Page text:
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Same Name - Reith

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For the week 25 prompt, Same Name - I've decided to take a look at a branch of the family tree that I haven't paid much attention to and that is the Reith family. So it is the surname that is the thread.

When I looked up surname origins I could only find references for the Scottish origins of the name.  There is also a town called Reith in Lower Saxony but the Reiths I am concerned with come originally from Eschwege, Hesse.

Reith is my maternal grandmother's maiden name. She was the third child, second daughter of Christoph Wilhelm Emil Reith, who was born 8 November 1856 in Eschwege, Germany. Her older brother was named Willi Ernst August Alfred and an older sister was called just Else.

Meta named her youngest daughter Gretel, after her own younger sister, and her oldest son Edwin, after her youngest brother,  Edwin. Her second son she also named Willi after her older brother, together with the name Emil, after her father and then Justus, possibly after her husband's …

About Johannes Blomberg, a father of ten.

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Here in Australia Father's Day is the first Sunday in September but it wouldn't have mattered to my father. He thought that as long as he loved and looked after his family and was loved in return, that was enough for him. No need for a special day.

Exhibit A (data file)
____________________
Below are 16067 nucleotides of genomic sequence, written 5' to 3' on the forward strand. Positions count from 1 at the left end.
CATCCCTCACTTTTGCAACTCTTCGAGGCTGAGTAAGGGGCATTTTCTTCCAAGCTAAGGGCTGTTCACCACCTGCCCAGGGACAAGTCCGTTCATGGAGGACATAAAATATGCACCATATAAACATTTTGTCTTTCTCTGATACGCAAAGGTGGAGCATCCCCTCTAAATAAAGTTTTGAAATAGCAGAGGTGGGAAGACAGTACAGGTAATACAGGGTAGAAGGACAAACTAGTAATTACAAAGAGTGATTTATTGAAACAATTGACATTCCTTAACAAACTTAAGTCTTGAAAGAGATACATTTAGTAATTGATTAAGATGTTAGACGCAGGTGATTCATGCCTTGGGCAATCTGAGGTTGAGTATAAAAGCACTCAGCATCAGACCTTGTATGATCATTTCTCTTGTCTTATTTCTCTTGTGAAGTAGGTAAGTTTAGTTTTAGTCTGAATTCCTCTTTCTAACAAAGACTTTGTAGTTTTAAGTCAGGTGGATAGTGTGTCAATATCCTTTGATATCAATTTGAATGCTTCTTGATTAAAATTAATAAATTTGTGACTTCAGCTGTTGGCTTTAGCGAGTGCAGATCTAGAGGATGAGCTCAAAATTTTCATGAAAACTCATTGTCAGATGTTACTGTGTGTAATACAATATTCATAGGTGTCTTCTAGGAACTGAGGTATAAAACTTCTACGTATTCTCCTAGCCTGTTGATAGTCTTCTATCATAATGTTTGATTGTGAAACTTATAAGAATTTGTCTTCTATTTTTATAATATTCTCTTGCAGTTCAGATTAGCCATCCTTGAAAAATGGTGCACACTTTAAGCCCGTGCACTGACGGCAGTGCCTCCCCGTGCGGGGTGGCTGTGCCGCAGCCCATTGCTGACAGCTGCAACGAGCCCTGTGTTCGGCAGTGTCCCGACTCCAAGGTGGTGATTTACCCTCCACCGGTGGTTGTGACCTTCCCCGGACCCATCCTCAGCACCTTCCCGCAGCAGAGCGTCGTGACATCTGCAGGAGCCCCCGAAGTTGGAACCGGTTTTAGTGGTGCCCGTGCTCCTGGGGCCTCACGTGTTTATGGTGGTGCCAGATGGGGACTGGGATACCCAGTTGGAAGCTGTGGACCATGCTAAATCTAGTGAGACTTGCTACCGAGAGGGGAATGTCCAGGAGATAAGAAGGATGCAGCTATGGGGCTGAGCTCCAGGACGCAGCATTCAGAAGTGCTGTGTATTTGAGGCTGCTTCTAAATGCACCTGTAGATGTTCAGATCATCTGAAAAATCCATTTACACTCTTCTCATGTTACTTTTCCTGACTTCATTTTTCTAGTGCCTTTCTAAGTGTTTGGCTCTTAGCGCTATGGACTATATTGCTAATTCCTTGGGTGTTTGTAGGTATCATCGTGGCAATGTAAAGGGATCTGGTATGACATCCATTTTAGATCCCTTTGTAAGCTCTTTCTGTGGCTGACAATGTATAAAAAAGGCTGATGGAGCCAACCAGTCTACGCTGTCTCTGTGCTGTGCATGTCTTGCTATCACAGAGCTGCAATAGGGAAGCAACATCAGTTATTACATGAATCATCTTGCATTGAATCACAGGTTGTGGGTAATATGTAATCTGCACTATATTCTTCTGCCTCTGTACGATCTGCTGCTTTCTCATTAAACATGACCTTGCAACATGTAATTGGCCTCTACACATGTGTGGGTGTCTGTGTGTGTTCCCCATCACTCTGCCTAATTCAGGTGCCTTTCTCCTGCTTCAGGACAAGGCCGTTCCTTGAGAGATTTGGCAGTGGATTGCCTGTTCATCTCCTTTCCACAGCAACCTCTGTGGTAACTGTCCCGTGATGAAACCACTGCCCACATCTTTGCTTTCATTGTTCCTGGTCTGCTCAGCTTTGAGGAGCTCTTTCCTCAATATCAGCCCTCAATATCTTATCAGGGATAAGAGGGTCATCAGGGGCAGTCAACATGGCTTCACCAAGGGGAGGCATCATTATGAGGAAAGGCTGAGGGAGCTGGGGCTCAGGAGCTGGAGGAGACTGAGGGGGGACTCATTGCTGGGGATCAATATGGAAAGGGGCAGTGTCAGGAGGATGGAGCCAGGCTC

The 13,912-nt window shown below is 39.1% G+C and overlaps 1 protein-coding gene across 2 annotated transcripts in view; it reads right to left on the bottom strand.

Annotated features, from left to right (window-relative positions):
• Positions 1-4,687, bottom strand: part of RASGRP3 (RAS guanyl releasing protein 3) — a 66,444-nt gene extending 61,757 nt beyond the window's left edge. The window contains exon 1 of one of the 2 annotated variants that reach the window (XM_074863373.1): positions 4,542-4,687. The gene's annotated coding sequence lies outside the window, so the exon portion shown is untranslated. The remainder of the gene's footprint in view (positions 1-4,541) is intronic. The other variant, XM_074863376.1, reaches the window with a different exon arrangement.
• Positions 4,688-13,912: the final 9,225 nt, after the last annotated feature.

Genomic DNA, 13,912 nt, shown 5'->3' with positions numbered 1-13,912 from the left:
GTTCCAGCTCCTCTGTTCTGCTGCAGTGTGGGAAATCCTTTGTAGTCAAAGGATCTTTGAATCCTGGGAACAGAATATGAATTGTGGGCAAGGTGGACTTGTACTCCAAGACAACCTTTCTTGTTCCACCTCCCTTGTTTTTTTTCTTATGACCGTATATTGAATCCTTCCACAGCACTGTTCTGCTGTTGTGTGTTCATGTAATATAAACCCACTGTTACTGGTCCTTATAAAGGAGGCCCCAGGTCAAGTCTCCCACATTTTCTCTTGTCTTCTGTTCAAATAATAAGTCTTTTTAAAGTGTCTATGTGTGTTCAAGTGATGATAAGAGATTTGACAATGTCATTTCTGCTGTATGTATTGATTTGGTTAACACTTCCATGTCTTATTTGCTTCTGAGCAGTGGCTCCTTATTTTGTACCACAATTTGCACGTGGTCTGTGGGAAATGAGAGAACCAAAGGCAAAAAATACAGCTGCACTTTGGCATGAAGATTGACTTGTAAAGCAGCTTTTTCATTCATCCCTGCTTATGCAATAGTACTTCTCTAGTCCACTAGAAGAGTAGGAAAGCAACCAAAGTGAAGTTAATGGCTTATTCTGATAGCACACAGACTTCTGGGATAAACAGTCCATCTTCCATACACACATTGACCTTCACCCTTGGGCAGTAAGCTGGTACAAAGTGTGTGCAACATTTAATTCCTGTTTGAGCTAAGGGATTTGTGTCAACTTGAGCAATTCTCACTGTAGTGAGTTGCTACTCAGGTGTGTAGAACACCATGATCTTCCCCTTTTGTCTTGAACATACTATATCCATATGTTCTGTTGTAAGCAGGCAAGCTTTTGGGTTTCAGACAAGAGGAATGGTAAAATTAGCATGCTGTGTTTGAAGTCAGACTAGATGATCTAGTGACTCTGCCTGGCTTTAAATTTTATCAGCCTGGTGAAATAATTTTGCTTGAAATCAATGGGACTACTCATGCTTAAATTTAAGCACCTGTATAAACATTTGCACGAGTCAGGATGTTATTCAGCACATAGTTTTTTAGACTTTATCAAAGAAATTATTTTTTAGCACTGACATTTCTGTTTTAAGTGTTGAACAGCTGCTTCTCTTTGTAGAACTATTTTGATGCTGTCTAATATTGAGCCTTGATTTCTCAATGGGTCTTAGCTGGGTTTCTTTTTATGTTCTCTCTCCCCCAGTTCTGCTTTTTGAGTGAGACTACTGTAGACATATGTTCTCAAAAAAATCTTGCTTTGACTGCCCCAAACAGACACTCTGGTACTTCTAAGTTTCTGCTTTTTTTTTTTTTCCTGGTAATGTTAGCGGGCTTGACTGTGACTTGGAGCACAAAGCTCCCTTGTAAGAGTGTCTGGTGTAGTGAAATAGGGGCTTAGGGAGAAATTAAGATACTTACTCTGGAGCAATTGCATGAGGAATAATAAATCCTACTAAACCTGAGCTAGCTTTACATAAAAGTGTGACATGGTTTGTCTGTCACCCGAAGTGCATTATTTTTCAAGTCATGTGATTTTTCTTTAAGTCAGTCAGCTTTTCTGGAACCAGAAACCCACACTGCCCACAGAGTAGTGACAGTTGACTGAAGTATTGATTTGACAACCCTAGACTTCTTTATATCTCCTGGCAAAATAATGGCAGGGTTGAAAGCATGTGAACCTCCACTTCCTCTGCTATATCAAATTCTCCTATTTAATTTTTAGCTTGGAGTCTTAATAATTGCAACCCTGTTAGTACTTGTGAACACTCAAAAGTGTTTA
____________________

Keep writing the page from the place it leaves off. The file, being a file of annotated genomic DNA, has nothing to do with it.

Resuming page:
Father's Day is very much a twentieth century creation. Before that, in Roman Catholic Europe, St Joseph's Feast on 19th March was the day for celebrating fatherhood and paternal influence and values. However, my family, at least as far as I can trace back, were all protestant.

I have many large families in the tree and looking at these rows of children I do wonder, how did the fathers cope? How hard was it to feed that many mouths, keep them clothed, housed, educated?

One such large family was my great great grandfather Johannes Blomberg's family of ten. He was born 3 March 1828, Meppel, Drenthe, The Netherlands, to Jan Jansen Bloemberg, forty five years old, and his third wife Willemina Anna Krol, aged thirty six year…

Week 23 (June 4-10) Going to the Chapel

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Going to the chapel - the first time my ancestors would go to chapel was to be christened or baptised, so I'm going to take a closer look at a record I have for this event.